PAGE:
• Replacement of 70 water-source heat pumps used for heating, ventilating and air conditioning (HVAC) with 75 high-efficiency units that improve energy efficiency by 32 percent over the current industry standard.
  • New radial fiberglass cooling towers that use two-speed, five-horsepower fan motors instead of the original 15-hp motors
  • Modifying the HVAC system to provide high-quality indoor air, prevent the growth and transmission of molds and bacteria, and minimize the circulation of VOCs.
  • Direct digital control for HVAC to optimize equipment performance.
  • Room occupancy sensors, electronic dimming ballasts, parabolic fixtures with reflectors, daylight sensors in perimeter rooms.
  • Variable speed condenser water pumps.
  • Water conservation through purchase of efficient fixtures, waterless urinals and motion sensor faucets, all of which have reduced water consumption by 45%.

During the renovation, more than 41 tons of metal and other materials were recycled, saving hundreds of dollars in landfill fees and conserving those resources. The most impressive financial return has resulted from energy conservation. When the project began the building consumed 1,518,000 Kilowatt-hours annually at a cost of $145,000. After two years of operation, consumption dropped to 587,000 kWh at a cost of $56,000, giving a savings of $89,000. A sister building nearby, with a virtually identical exterior, but no "green" renovation, pays nearly double the green building.

"This project proves that any city could have green buildings
on a limited budget," emphasizes Alison M. Whitelaw, AIA,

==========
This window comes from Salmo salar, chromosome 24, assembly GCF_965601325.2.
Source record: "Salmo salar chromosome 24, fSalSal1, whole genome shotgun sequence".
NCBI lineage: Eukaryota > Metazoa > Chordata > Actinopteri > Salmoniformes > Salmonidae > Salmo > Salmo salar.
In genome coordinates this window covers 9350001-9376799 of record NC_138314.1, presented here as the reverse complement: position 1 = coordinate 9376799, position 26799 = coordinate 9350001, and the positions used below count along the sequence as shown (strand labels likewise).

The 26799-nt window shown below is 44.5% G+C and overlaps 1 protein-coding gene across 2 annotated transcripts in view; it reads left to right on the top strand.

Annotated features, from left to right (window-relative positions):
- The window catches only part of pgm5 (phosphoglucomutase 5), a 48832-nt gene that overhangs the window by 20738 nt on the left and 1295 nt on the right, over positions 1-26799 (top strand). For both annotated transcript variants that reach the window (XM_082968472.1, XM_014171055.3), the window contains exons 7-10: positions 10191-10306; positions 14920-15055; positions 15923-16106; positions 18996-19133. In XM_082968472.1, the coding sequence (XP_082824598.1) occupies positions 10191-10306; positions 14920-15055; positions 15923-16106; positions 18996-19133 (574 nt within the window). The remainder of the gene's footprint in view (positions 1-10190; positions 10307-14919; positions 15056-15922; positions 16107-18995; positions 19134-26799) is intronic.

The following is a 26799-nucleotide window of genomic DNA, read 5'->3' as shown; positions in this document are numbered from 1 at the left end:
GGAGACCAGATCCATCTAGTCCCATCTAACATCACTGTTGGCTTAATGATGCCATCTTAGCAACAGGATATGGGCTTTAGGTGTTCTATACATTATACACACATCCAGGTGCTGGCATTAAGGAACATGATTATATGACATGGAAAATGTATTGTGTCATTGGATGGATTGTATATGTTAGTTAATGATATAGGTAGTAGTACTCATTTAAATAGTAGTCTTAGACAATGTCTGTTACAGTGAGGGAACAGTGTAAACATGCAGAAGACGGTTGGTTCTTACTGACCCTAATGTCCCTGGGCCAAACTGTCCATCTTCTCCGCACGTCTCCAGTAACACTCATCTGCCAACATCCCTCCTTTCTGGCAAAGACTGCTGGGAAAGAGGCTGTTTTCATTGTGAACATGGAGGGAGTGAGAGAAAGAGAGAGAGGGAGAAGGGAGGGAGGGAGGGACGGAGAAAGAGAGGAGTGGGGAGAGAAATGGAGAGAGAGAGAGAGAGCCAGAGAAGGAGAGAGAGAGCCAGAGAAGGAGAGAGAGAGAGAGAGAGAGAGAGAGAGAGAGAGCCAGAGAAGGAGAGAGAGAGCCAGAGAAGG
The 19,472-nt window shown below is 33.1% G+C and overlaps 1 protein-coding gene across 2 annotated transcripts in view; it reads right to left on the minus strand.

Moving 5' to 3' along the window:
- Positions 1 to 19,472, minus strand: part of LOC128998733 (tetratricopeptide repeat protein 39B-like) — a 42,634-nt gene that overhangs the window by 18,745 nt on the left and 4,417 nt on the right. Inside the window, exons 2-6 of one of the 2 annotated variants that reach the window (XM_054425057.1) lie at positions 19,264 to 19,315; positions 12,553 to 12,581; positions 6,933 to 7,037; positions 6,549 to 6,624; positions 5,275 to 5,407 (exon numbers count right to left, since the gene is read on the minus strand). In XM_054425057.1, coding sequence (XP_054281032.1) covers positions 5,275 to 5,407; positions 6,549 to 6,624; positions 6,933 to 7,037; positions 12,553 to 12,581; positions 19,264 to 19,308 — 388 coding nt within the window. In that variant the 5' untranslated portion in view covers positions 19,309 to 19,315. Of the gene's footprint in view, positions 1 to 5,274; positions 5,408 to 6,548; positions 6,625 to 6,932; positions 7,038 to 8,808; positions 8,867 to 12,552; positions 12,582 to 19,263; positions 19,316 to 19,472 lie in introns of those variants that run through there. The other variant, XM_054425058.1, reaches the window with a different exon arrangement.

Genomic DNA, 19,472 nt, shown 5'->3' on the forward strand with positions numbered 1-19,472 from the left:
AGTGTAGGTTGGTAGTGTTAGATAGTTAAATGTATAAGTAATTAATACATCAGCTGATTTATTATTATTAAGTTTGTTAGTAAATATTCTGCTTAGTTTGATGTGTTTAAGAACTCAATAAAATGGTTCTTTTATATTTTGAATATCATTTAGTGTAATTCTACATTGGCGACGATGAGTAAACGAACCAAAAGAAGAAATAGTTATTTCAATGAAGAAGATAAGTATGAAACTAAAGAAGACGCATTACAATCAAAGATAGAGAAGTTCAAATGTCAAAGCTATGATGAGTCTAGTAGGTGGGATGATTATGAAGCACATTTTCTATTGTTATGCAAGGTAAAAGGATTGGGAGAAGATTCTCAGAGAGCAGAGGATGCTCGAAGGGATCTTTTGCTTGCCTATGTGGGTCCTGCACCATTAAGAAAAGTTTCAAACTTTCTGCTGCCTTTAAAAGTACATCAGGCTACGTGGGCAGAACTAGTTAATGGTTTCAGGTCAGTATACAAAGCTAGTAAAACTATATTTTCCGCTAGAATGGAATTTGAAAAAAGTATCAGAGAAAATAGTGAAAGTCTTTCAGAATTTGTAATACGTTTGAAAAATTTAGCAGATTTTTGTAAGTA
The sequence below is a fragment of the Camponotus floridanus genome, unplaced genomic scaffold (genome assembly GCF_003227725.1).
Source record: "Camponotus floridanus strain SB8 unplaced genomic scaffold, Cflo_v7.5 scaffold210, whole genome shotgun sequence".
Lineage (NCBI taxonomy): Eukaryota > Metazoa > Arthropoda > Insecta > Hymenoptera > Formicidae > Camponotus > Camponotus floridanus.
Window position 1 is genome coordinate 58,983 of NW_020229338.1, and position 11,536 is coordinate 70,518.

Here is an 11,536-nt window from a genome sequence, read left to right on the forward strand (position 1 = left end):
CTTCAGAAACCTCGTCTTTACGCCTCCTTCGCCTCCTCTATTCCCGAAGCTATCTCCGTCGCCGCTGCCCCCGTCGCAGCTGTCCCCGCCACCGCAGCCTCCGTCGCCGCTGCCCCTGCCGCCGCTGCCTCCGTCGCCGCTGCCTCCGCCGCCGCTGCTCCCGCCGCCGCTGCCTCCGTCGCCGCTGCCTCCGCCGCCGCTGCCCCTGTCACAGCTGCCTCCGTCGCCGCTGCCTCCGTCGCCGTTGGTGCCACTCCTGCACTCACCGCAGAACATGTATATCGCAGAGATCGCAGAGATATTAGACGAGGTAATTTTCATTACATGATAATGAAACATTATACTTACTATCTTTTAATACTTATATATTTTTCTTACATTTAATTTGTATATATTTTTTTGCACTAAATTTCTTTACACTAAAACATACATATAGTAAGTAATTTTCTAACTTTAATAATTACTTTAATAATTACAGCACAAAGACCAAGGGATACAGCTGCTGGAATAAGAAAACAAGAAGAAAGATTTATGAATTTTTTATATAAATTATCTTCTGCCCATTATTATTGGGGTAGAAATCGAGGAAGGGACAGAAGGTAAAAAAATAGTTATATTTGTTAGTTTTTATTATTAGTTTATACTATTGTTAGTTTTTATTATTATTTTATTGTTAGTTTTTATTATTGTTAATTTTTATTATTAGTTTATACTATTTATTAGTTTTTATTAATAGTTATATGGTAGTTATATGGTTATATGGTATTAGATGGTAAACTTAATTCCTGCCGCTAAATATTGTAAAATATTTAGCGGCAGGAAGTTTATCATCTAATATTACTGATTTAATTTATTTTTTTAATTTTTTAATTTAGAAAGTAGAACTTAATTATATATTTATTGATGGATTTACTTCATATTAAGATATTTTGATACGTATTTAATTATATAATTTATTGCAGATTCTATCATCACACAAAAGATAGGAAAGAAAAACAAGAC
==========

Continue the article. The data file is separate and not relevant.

principal architect, Platt/Whitelaw Architects, Inc., San Diego.

The City - and consequently, us taxpayers - are now realizing significant operational savings through lower utility bills and lower long term equipment and maintenance costs. City employees are enjoying a healthier workplace with improved air quality, and our planet is a little better off. All of this was done at a cost significantly lower than the cost of building a new facility that would have only met the minimum code requirements.

Going green was not without it's stumbling blocks. When attending public hearings and meetings to support the project years ago, I still remember Council member Barbara Warden was the lead opponent. Over the years, I have consistently seen her grill or oppose just about everything attempting to improve environmental practices and I recall her as being particularly shrill against this project. Fortunately, Mayor Golding and SDG&E helped convince Warden that the department was not trying to build a palace, but an energy efficient, environmentally-friendly office building that would lead to the success story we can report today.

Green building measures adopted during design, construction or renovation can result in significant operational savings as well as increases in employee productivity. The City is now pursuing plans to retrofit four other city facilities: the World Trade Center, the Central Library, the Crabtree Building and Pump Station #2. They have also begun preliminary energy audits on 20 city buildings targeted for energy improvements.

Because of the City Council's recalcitrance at mandating anything - even good stuff - the City instituted a voluntary Green Building Policy. Too bad they are unwilling even to mandate things that save taxpayers money! Because it's voluntary, it actually requires more leadership to move foward something that should be a priority, based on its merits alone. It sure is odd how that works. Considering that City facilities currently total some 4.4 million square feet, they have a fertile field in which to continue showing leadership.